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Common courtesy and how to use it

PUBLISHED: 09:15 25 March 2019 | UPDATED: 09:15 25 March 2019

The answer is to wear a name tag - it saves embarrassment when you forget who you are. Picture: JAMES HAYWARD

The answer is to wear a name tag - it saves embarrassment when you forget who you are. Picture: JAMES HAYWARD

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Speak when you're spoken to; mind your Ps and Qs; don't offer a flabby handshake - are these still good manners or have we moved on?

We have just sailed past Common Courtesy Day and I didn’t notice.

Courtesy is described as refined behaviour or respect for others and common? Well, step up Lynne Mortimer!

These days I am never quite sure where common courtesy ends and simple rudeness begins. We had very strict rules when I was at school (way back in the last century).

At my all girls’ grammar school, we had a door monitor (voted for by the whole form) whose role in life was to watch out for the next teacher and open the door. This was also, of course, an early warning system.

“She’s coming!” the door monitor would hiss and we would step down from our desks or chairs and arrange ourselves neatly in the guise of obedient pupils hungry to find out more about the enclosure acts of the 18th century.

When the door was opened, the teacher would glide in. We would stand, respectfully.

“Good morning, girls.”

“Good morning Miss Carter,” we sprechgesang in unison.

Allegedly, Miss Carter did not like the smell of mint so we all made sure to suck a Trebor extra-strong mint before she arrived. We were not terribly civilised, even if we did have a nodding acquaintance with the common courtesies.

Common courtesy can be as easy as saying “please” and “thank you”. But even this is less common these days, although recently a motorist winked his rear lights at me when I let him into a queue of traffic. This was my first wink. Usually I get a flash... of rear lights, that is.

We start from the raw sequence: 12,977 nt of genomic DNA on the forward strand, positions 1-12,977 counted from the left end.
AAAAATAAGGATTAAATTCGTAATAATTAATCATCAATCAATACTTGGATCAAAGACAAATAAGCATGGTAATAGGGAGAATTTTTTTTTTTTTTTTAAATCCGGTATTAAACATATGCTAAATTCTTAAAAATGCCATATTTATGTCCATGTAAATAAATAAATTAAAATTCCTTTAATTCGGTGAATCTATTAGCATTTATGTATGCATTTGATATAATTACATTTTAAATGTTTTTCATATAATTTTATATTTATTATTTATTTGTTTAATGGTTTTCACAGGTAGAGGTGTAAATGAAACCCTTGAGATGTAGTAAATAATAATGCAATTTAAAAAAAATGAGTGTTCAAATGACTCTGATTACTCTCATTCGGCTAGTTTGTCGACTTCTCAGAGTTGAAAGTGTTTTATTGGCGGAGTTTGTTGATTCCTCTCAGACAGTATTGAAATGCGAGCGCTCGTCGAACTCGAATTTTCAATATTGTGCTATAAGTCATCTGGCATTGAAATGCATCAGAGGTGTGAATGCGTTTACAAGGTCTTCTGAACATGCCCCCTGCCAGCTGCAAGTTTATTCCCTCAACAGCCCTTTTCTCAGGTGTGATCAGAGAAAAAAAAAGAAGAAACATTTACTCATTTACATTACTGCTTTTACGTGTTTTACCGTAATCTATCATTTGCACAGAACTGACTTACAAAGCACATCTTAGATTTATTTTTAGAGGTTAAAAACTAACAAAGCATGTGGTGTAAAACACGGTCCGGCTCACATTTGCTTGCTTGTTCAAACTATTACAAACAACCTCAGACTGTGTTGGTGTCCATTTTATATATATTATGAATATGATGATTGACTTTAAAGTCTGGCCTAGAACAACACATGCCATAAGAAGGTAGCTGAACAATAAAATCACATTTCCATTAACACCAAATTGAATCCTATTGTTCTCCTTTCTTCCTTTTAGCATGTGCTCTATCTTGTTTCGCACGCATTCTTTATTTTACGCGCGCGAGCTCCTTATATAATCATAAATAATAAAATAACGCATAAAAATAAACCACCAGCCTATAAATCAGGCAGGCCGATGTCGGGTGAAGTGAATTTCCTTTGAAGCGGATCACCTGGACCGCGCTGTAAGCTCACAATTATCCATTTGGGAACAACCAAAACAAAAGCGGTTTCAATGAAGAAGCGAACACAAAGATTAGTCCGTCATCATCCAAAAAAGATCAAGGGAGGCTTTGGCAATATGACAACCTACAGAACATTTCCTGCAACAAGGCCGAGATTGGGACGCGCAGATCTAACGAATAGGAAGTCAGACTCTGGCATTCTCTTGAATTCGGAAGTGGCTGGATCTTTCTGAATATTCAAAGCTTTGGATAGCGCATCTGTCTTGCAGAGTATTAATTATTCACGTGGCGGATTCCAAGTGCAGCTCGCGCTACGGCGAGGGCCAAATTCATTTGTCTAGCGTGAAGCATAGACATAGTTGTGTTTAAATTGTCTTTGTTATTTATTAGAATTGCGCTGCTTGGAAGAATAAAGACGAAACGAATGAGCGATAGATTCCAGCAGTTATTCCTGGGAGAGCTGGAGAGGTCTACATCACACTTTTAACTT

Some accuse the younger generations of lacking manners but I there are older people who barge through shop doors ahead of me and never say “excuse me” or “thank you”. Quite often I get knocked by people’s shopping bags and rarely get a “sorry”. I suppose you need to be a bit careful about admitting liability, though (#insuranceclaim).

I have always enjoyed writing thank you letters... some might say inflicting because I do go on a bit. But it is a common courtesy.

There are all sorts of politenesses associated with eating out. Does anyone else wonder if Masterchef judges John Torode and Gregg Wallace ever get to eat hot food? I mention this because one of the elements of etiquette is to wait until everyone has been served their food before eating. If there are a large number of diners, this can be problematic if you are the first person to get food and most people are still waiting, they will inevitably encourage you to start without them: “Don’t wait for us, your food will get cold.” Now what? Do you:

(a) Pick up your knife and fork and tuck in? or

(b) Do a John-and-Gregg and eat your food cold? or

(c) Sit holding your knife and fork in readiness so that you can start eating the instant the last person gets their meal?

Good manners would dictate that you eat cold food... I tend to wobble between all three − maybe pick up a chip with my fingers and eat it or test how efficient my fork is by lining up the first mouthful, ready to go.

Another increasingly testing situation, I find, is introducing people. At any function, if you are with two people who do not know each other, it is incumbent on you to introduce them. Unfortunately, this requires you to know both names and that is not a given.

I have found the best way to approach this mind scramble is to own up... or hide. Forgetting names is covered in Debrett’s, the ultimate etiquette guide. It advises: “If you dry up and suddenly cannot remember someone’s name and are with two people who are clearly expecting you to make the introduction, the best thing is to act swiftly and blame yourself – perhaps make a charmingly self-deprecating remark about your failing memory.”

It does not say what this remark might be but I am of the opinion everyone should wear a name badge... with the exception of top royalty.

For more formal occasions Debrett’s is unsurpassed but modern life sometimes requires new solutions. For example what is the etiquette of two people walking towards one another while texting? Do they go left or right to avoid collision?

And, if you reply to a stranger’s question and then realise they are actually talking on the phone via some sort of ear attachment, who should apologise? Them for misleading you, or you for being so egotistical that you assume everyone wants to talk to you?

Is it okay to take up a whole table in the coffee shop because you’re on your laptop? And, if you are so engaged, is it okay to make one latte last two hours?

What is the most courteous way to try on flip-flops in M&S? With or without socks?

Is it still all right to tell people how nice they look or is that inappropriate now? Debrett’s says go for it. “It is fine to pay people compliments but very personal remarks, which could refer to weight or health issues, are best avoided.”

And, I suppose, it is not polite to stare at the huge spot on their great big nose either.

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